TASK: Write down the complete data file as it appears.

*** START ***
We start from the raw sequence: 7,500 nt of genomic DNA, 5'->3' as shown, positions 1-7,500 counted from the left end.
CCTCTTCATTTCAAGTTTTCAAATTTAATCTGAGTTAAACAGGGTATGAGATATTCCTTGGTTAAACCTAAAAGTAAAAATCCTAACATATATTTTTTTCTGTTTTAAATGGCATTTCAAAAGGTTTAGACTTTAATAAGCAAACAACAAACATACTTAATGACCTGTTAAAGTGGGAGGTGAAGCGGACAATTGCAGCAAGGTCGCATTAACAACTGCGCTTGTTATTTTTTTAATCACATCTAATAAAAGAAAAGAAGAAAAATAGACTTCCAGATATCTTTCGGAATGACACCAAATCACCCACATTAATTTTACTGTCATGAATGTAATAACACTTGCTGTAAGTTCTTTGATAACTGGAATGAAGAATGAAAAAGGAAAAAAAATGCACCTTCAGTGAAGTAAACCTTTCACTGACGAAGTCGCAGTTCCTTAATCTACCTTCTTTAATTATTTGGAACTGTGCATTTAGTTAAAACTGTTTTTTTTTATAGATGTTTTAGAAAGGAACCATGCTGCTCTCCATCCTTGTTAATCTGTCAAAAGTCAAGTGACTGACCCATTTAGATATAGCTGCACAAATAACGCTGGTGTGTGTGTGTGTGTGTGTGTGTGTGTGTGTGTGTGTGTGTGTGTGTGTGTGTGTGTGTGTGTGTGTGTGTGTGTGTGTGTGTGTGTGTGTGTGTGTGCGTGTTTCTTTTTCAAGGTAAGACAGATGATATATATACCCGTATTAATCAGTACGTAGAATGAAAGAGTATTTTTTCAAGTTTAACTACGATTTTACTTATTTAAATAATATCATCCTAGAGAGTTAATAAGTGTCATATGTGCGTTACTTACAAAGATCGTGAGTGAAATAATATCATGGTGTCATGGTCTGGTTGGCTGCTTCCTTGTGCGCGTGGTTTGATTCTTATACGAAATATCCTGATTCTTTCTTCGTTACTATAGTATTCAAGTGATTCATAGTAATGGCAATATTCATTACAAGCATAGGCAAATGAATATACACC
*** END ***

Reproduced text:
We start from the raw sequence: 7,500 nt of genomic DNA, 5'->3' as shown, positions 1-7,500 counted from the left end.
CCTCTTCATTTCAAGTTTTCAAATTTAATCTGAGTTAAACAGGGTATGAGATATTCCTTGGTTAAACCTAAAAGTAAAAATCCTAACATATATTTTTTTCTGTTTTAAATGGCATTTCAAAAGGTTTAGACTTTAATAAGCAAACAACAAACATACTTAATGACCTGTTAAAGTGGGAGGTGAAGCGGACAATTGCAGCAAGGTCGCATTAACAACTGCGCTTGTTATTTTTTTAATCACATCTAATAAAAGAAAAGAAGAAAAATAGACTTCCAGATATCTTTCGGAATGACACCAAATCACCCACATTAATTTTACTGTCATGAATGTAATAACACTTGCTGTAAGTTCTTTGATAACTGGAATGAAGAATGAAAAAGGAAAAAAAATGCACCTTCAGTGAAGTAAACCTTTCACTGACGAAGTCGCAGTTCCTTAATCTACCTTCTTTAATTATTTGGAACTGTGCATTTAGTTAAAACTGTTTTTTTTTATAGATGTTTTAGAAAGGAACCATGCTGCTCTCCATCCTTGTTAATCTGTCAAAAGTCAAGTGACTGACCCATTTAGATATAGCTGCACAAATAACGCTGGTGTGTGTGTGTGTGTGTGTGTGTGTGTGTGTGTGTGTGTGTGTGTGTGTGTGTGTGTGTGTGTGTGTGTGTGTGTGTGTGTGTGTGTGTGTGTGTGTGCGTGTTTCTTTTTCAAGGTAAGACAGATGATATATATACCCGTATTAATCAGTACGTAGAATGAAAGAGTATTTTTTCAAGTTTAACTACGATTTTACTTATTTAAATAATATCATCCTAGAGAGTTAATAAGTGTCATATGTGCGTTACTTACAAAGATCGTGAGTGAAATAATATCATGGTGTCATGGTCTGGTTGGCTGCTTCCTTGTGCGCGTGGTTTGATTCTTATACGAAATATCCTGATTCTTTCTTCGTTACTATAGTATTCAAGTGATTCATAGTAATGGCAATATTCATTACAAGCATAGGCAAATGAATATACACC